The Vice President of Ghana, Dr. Mahamudu Bawumia, has said that by September 2018, Ghana will distribute blood and other medicines to remote parts of the country using drones.

Dr Bawumia explained that this is part of the government’s effort to ensure quality healthcare delivery.

The Vice President was speaking at the 2018 Annual Health Summit in Accra.

Ghana to distribute blood, drugs with drones – Dr Bawumia

He disclosed that the government would sign a Memorandum of Understanding this week to put the technology into effect.

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“By the grace of God; there are ongoing discussions, we are looking at innovative ways to deliver blood supplies as well as essential medicines to remote areas. As the rains come in, some areas are going to be cut off… Do we allow mothers to die because we can’t have blood supplies or essential medicines? Ghana this week will be signing an MOU and by the middle of this year or by September, we will join Malawi and Rwanda with using drone technology to deliver blood supplies and essential medicines. So we are going to do that this year.”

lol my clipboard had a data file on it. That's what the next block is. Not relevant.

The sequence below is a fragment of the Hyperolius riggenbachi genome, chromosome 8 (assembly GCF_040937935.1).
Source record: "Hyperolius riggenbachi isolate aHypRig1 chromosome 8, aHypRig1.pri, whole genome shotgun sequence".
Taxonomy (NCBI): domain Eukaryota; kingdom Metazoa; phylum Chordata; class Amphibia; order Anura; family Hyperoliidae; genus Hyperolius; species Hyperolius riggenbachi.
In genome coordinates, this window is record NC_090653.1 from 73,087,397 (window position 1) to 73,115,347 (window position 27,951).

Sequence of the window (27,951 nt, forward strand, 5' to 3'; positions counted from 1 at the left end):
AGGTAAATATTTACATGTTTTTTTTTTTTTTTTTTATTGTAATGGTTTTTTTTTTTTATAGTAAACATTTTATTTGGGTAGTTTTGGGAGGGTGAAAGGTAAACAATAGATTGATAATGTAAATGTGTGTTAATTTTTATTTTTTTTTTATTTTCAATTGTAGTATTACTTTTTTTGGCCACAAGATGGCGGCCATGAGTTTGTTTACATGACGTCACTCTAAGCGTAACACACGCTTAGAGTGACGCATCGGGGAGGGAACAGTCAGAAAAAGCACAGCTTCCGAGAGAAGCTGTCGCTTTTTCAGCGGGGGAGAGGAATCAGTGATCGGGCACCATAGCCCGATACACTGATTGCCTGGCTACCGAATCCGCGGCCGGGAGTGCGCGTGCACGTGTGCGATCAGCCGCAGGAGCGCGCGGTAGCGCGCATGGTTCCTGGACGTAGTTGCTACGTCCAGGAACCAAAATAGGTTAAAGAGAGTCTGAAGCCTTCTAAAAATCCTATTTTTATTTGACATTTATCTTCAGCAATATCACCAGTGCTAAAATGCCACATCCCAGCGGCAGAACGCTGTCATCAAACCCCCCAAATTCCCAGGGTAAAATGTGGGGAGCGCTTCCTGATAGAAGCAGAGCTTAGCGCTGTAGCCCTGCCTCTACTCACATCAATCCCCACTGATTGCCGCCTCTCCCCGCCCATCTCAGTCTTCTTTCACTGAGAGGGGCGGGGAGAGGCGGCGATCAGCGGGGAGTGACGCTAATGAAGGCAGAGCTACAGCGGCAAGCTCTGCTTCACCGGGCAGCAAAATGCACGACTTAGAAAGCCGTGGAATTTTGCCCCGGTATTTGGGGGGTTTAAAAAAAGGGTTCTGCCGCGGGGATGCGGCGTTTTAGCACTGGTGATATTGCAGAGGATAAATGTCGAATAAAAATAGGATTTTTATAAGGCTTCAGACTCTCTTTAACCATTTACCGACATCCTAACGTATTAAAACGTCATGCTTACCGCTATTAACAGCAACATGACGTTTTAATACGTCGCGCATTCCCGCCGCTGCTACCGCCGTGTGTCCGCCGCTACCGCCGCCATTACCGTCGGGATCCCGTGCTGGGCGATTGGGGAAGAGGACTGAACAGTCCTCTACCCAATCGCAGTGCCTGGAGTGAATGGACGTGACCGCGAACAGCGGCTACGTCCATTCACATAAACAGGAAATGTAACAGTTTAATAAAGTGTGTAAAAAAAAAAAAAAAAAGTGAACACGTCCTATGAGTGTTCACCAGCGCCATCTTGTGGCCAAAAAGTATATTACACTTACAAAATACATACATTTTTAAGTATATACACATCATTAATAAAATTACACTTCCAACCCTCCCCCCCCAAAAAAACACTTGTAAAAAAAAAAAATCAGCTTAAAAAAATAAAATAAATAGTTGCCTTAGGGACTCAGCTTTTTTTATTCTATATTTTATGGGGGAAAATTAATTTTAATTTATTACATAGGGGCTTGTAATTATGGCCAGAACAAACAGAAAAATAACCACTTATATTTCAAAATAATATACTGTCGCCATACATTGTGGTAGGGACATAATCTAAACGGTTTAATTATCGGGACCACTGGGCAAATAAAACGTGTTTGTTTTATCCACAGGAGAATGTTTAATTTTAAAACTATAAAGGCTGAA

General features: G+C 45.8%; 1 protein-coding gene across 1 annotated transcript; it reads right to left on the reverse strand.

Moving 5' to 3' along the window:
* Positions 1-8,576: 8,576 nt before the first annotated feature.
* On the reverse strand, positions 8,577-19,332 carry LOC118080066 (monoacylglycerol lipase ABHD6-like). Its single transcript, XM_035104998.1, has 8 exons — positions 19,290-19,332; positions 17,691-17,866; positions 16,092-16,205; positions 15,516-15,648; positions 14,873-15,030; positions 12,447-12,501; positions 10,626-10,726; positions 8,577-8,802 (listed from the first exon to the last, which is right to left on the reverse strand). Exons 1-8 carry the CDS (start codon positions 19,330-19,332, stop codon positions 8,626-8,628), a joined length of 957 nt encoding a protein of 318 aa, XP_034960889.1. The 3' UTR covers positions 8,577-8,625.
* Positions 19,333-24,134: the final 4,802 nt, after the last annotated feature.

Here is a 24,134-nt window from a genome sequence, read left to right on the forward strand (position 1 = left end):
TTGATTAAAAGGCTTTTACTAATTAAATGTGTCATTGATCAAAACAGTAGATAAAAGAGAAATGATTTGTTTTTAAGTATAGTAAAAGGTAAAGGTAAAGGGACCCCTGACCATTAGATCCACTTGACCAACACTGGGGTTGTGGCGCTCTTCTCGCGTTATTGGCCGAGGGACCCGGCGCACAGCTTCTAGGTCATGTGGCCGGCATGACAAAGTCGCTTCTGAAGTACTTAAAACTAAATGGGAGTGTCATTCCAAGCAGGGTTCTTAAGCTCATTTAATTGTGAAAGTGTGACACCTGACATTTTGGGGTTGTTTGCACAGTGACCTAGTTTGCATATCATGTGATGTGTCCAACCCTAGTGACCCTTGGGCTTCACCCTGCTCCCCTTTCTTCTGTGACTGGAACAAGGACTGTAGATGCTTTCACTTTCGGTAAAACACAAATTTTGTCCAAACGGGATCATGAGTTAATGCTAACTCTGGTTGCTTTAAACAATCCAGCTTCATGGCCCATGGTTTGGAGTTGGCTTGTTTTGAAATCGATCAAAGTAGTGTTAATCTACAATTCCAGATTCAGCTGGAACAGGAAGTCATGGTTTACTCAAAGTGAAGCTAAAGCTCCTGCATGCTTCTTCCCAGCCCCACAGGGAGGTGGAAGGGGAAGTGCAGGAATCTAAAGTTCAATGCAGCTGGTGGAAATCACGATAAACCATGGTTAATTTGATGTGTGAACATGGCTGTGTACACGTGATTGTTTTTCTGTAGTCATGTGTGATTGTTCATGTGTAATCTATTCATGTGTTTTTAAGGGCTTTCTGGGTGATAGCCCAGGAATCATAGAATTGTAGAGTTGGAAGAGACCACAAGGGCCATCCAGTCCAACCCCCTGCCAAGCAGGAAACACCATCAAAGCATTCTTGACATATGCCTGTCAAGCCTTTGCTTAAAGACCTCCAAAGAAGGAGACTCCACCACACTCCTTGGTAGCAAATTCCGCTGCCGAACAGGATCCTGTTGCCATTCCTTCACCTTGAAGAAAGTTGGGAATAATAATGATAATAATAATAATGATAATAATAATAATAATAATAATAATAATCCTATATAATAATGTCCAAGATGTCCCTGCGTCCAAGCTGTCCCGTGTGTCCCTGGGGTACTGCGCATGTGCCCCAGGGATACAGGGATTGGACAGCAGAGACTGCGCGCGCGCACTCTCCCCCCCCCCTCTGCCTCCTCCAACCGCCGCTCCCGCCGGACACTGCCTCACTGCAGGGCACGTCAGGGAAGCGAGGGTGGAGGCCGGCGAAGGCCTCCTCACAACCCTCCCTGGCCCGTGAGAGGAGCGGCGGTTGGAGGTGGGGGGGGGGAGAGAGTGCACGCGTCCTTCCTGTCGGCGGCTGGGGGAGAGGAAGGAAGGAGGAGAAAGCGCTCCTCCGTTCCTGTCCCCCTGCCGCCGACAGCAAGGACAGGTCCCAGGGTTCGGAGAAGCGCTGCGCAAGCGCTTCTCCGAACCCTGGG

The Vice President did not give full details about this development, but he said the government is willing to introduce other innovations to boost the country’s health sector.

In Africa, Rwanda is one of the few countries working with US-based automated logistics firm, Zipline International Inc. to deliver blood and vaccines by a drone on demand to patients including women in labour in rural communities.

This has saved the lives of many women as a result of hemorrhage during childbirth.

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However, in Ghana, the maternal mortality rates continue to be a major source of worry especially for health practitioners who believe many of the deaths, particularly in rural areas, could be avoided if essential medicines and blood are made available to women in labour.

In a related development, Dr. Bawumia has also said that the government has initiated processes to procure 275 ambulances to be distributed to each constituency.

“You cannot have a national ambulance service without ambulances, it becomes a problem. So the government has through the Ministry of Special Development Initiatives, which works with the development authorities, begun the processes of procuring ambulances for every constituency in this country, and we have 275 constituencies so we will procure 275 ambulances, all of which will become a part of the national ambulances system to help in the development of health services.”